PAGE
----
The end of my first semester of my freshman year at SDSU has come. True to myself, I’ve found something else to worry about in addition to my exams: applying to be a resident advisor (RA). If you had asked me before I came to college if I had thought about becoming one, I probably would have given you an inquisitive look -- never had it crossed my mind. The thought didn’t occur to me until a couple weeks into the semester, and it wasn’t even an organic thought. My friend mentioned attending a meeting for our hall council because it's a good transition into becoming an RA. I brushed it off at first -- I had never been one for leadership, or so I thought. Then she mentioned that RAs get free housing and meal plans, as well as getting paid. That peaked my interest, and we decided to check out Hall Council together.
Fast forward another couple of weeks, and college was doing as promised: opening doors I had never considered and throwing me through it. I’ve been a part of my South Campus Plaza Hall Council since late October and I absolutely love it. For any student reading this, just consider checking out your hall’s meetings -- it might surprise you like it did me. Our meetings are always open to newcomers, and I’m sure your hall is the same. (SCP Hall Council meets on the second floor of the North Tower every Thursday at 5 -- SCP students come check it out!)
The more meetings I attended, and the more time went on, I considered applying to become an RA more and more. I will admit I may have initially considered the idea for the wrong reason -- that being the perks. Yet as the application opening loomed closer, I became more and more excited about becoming an RA. I mostly credit my own RAs. They have been amazing. This is coming from a goody-two-shoes suck-up who finds it easier to connect with figures of authority than her peers -- but still. Whenever I have a problem I go to them and they handle it to the best of their abilities. It might not sound like they are doing much, or that they are just doing their job, but they always take it further than that. I’m happy to say I’m friends with my RAs -- as much as one can be with someone who has authority over you.
Every interaction I have with them drives me towards applying to become an RA myself. I want to be what they are to me for someone else. I always knew I was the “mom friend;” well, now I could be the “hall mom.” I love helping people to the best of my abilities. I briefly considered going into the teaching or nursing profession, just because those positions are so influential. Yet I didn’t necessarily want to teach or treat people. Additionally, the opportunity to organize events for my floor and entertain people is appealing. I never knew I was so into event planning until I joined Hall Council (Mom, I’m doing Christmas next year).This opportunity to become an RA seemed to give me exactly what I’ve been wanting, though in an unexpected way.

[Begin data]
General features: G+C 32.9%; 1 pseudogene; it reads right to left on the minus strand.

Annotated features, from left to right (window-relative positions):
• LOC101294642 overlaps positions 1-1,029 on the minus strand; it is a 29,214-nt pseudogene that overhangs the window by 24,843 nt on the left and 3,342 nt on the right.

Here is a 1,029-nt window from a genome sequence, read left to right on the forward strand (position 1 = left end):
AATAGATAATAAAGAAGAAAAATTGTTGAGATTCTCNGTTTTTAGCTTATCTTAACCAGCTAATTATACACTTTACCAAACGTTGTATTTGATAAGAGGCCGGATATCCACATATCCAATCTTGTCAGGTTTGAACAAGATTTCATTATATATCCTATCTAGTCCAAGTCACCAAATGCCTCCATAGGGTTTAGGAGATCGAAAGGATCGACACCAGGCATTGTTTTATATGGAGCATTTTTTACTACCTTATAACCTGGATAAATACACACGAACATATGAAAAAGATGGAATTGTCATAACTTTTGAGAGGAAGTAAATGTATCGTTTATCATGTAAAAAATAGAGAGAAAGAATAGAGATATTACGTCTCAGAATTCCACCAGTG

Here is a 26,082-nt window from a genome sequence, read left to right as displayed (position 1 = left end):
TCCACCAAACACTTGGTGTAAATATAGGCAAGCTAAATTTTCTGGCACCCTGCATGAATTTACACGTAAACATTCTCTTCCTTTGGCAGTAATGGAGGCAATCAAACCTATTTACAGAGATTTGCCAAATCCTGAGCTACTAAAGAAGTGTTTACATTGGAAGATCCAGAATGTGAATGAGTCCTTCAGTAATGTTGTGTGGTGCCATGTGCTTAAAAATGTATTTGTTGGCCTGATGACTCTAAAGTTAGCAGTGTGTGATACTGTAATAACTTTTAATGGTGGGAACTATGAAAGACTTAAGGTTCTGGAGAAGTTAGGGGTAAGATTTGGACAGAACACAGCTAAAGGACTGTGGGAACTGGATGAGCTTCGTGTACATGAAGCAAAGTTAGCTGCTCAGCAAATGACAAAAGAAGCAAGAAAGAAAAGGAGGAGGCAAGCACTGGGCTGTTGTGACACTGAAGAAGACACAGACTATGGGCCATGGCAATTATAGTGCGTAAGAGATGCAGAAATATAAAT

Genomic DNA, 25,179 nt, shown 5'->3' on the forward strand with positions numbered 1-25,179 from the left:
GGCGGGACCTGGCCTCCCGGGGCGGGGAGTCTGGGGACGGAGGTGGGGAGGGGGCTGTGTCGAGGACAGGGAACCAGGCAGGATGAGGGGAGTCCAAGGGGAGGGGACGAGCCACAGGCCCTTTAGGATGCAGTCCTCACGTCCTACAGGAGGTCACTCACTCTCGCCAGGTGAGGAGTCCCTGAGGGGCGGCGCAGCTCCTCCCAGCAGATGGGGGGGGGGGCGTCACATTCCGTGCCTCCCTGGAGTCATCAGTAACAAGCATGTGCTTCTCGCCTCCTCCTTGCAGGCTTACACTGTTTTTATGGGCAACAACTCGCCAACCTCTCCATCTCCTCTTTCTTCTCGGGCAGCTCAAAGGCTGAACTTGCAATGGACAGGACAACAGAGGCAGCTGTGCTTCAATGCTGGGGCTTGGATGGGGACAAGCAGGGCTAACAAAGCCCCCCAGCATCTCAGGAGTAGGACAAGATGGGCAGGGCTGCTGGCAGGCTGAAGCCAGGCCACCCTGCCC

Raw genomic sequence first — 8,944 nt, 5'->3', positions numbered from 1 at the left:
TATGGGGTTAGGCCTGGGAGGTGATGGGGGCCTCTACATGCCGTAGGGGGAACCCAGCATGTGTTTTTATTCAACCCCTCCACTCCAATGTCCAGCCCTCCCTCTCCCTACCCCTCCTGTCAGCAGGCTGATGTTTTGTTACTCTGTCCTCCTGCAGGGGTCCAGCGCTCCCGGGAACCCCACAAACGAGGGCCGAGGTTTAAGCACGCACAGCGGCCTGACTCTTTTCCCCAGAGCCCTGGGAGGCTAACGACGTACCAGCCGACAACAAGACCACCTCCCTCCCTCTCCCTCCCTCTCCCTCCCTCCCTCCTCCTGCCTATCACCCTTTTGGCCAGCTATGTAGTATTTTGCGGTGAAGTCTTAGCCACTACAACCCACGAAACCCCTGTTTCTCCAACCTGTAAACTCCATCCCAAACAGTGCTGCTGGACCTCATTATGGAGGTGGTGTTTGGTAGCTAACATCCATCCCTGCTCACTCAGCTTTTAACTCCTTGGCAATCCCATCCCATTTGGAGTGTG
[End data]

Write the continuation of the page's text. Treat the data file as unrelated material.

The application to join student leadership officially opened last week, and I was pumped to turn it in. But before I could, I had to attend an information session. As the presentation went on, my initial jubilance started to fizzle. Again, true to myself, I started to doubt everything. Was I cut out for this?
They emphasized organization skills -- which I severely lack. Was this acknowledgment of my own flaws enough for me to reconsider the whole thing entirely? I know myself, and for almost 19 years I’ve been unorganized and messy -- am I going to be able to change now? My messiness exacerbates when I’m stressed -- something the presenter and some current RA testimonials promised would happen. Am I mentally stable enough to deal with my own problems, as well as an entire floor of other students’ problems as well? Am I prepared for most of them to inevitably hate me, if only for a little while, if not for the entire year? I know my RAs suffer from seemingly harmless pranks, but who knows if they are dealing with more hate than what’s displayed out in the open. I also know that I’m a people pleaser, and if someone doesn’t like me, I get uncomfortable and start overcompensating in the hopes that I can change their mind. Will this trait prevent me from actually doing my job, and enforcing the rules? Sure, I might be a rule-follower -- but will I be able to bust “my kids?” I can’t help but think it would feel like I was a mother calling the cops on her own kid.
The dilemma I am faced with is simple: do my pros outweigh my cons? Is my desire to help people strong enough to overcome 19 years of old habits and values? Every person applying to become an RA faces questions like these. While their dilemmas might be different from mine, their doubts are still valid. The Student Leaders application is due January 31st. For the next month or so I will juggle these pros and cons. Maybe this time next year, I’ll be the “hall mom,” or maybe I’ll be living in a messy apartment.